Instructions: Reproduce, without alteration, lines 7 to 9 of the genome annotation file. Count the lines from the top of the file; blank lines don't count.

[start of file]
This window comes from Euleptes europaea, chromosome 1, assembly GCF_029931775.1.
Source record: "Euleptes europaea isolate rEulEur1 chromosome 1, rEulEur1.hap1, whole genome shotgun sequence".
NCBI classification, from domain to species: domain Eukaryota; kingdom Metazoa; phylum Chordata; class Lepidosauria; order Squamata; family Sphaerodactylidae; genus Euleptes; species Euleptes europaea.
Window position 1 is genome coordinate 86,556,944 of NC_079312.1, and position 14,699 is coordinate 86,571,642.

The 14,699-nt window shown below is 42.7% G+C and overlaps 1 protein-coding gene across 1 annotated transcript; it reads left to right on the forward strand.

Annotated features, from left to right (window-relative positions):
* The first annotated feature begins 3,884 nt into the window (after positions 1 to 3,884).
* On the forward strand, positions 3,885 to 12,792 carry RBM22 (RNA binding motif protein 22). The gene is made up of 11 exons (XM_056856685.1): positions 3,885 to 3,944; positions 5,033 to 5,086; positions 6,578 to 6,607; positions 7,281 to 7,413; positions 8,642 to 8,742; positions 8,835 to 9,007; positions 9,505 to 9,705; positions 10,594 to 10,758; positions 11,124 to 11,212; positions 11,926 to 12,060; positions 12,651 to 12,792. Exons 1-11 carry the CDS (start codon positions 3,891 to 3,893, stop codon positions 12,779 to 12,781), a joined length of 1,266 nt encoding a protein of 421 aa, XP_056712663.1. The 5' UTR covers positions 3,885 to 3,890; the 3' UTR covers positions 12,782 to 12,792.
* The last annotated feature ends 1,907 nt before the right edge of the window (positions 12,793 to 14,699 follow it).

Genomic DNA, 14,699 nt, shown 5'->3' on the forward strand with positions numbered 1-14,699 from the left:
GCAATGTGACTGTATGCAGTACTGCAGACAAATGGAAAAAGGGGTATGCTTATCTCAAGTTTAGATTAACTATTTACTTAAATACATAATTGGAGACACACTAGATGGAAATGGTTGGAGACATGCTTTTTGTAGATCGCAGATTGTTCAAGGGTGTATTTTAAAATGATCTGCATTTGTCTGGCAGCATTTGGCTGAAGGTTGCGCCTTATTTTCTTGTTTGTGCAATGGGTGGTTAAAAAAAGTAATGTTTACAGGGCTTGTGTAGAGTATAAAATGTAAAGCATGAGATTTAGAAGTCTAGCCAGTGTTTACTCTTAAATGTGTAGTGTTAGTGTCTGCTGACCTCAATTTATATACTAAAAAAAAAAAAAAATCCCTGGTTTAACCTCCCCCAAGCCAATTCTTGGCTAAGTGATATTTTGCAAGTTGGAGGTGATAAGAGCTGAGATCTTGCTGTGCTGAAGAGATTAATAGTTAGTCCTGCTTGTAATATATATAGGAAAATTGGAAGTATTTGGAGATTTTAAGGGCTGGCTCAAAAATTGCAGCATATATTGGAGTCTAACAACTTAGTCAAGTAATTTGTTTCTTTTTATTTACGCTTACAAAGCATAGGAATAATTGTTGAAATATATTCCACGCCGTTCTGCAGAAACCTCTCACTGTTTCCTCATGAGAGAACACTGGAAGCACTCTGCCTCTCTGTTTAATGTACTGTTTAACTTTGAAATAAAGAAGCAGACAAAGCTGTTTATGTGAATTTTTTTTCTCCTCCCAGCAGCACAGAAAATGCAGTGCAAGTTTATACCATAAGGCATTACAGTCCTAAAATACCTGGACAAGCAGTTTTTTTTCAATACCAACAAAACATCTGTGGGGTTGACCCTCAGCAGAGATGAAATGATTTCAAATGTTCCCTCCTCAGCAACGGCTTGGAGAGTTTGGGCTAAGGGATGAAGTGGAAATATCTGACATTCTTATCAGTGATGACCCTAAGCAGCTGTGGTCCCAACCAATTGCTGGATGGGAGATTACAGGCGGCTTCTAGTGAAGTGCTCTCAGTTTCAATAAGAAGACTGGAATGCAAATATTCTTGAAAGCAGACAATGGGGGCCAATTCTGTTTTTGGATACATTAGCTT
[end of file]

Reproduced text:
* The first annotated feature begins 3,884 nt into the window (after positions 1 to 3,884).
* On the forward strand, positions 3,885 to 12,792 carry RBM22 (RNA binding motif protein 22). The gene is made up of 11 exons (XM_056856685.1): positions 3,885 to 3,944; positions 5,033 to 5,086; positions 6,578 to 6,607; positions 7,281 to 7,413; positions 8,642 to 8,742; positions 8,835 to 9,007; positions 9,505 to 9,705; positions 10,594 to 10,758; positions 11,124 to 11,212; positions 11,926 to 12,060; positions 12,651 to 12,792. Exons 1-11 carry the CDS (start codon positions 3,891 to 3,893, stop codon positions 12,779 to 12,781), a joined length of 1,266 nt encoding a protein of 421 aa, XP_056712663.1. The 5' UTR covers positions 3,885 to 3,890; the 3' UTR covers positions 12,782 to 12,792.
* The last annotated feature ends 1,907 nt before the right edge of the window (positions 12,793 to 14,699 follow it).